Seeking growth in 2018.
After solid gains in 2017, where might investors find growth opportunities in 2018?
A selective, diversified and flexible approach to growth opportunities in both equity and fixed income markets may be a prudent course of action in 2018, as the prices of many financial assets already reflect general economic optimism.
WHERE DO WE GROW FROM HERE?
M&A and Global Growth
Positive economic news is generally reflected in U.S. equity valuations, which are elevated, but not unprecedented. Potential opportunities for growth may lie in companies (large and small) that may benefit from M&A activity and improving global growth.
Improving growth outside of the U.S. and lower valuations in many non-U.S. equity markets (both developed and emerging) may be the catalyst for attractive relative returns from international markets, which have underperformed the U.S. in recent years.
Select Fixed Income Sectors
Credit sectors and emerging markets debt may provide opportunities for bond investors who are willing to embrace an active, flexible investment approach focused on fundamentals at the issuer and individual security level.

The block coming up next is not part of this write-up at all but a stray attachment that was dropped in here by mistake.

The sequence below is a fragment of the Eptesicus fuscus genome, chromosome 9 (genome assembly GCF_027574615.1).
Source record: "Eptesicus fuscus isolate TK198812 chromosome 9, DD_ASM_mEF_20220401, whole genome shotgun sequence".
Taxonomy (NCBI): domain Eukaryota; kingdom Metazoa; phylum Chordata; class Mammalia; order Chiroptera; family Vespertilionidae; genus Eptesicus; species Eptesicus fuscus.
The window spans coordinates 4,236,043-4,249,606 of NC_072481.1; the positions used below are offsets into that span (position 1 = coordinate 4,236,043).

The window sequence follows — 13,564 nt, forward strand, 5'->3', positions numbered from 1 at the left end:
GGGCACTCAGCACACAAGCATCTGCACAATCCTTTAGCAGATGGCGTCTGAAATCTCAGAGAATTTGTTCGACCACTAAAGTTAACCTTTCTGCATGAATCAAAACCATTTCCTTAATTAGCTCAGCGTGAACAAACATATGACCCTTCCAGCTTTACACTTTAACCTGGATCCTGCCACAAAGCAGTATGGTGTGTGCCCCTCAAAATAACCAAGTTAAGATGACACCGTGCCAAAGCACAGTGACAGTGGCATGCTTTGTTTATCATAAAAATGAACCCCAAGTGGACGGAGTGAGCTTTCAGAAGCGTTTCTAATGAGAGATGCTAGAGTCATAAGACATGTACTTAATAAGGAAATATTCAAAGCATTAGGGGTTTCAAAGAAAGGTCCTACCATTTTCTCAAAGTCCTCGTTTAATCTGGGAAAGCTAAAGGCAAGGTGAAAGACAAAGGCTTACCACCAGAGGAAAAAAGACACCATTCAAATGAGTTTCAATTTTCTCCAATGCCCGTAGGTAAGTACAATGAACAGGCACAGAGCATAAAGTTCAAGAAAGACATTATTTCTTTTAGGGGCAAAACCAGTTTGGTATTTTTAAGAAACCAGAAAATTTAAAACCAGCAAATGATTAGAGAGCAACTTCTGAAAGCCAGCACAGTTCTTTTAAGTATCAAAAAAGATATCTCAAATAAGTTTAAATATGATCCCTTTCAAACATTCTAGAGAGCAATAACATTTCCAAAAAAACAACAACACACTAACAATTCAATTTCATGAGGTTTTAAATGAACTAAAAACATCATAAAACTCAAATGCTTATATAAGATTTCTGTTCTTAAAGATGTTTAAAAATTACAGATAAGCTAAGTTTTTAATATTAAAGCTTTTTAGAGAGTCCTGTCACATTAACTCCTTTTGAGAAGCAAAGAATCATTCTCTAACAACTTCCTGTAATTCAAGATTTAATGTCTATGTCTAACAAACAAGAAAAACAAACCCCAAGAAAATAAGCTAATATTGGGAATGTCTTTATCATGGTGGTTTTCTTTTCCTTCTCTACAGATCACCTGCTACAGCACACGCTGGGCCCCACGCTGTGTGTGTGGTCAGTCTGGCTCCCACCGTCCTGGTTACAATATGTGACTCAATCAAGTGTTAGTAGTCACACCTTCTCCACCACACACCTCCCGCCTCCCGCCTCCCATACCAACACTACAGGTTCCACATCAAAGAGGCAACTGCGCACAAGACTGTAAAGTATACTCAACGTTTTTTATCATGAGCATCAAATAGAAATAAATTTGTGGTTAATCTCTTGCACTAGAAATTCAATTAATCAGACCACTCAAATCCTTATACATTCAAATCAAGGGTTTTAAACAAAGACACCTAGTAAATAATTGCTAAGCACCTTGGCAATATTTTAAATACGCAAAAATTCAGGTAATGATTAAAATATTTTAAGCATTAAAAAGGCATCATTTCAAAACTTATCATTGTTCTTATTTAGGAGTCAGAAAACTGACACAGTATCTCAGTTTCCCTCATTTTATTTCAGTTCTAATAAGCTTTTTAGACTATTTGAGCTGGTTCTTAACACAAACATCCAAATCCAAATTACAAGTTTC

INTERNATIONAL STOCKS MAY REPRESENT GROWTH & DIVERSIFICATION OPPORTUNITIES
Source: Bloomberg, as of 12/31/2017. International investments are subject to special risks, including currency fluctuations and social, economic and political uncertainties, which could increase volatility. These risks are magnified in emerging markets. Past performance is no guarantee of future results. This chart is for illustrative purposes only and does not represent an actual investment. Unmanaged index returns do not reflect any fees, expenses or sales charges. Indexes are unmanaged and investors cannot invest directly in an index. The forward P/E ratio is a stock’s (or index’s) current price divided by its estimated earnings per share (or estimated index earnings), usually one year ahead. Correlation is a statistical measure of the relationship between two sets of data. When asset prices move together, they are described as positively correlated; when they move opposite to each other, the correlation is described as negative or inverse. If price movements have no relationship to each other, they are described as uncorrelated.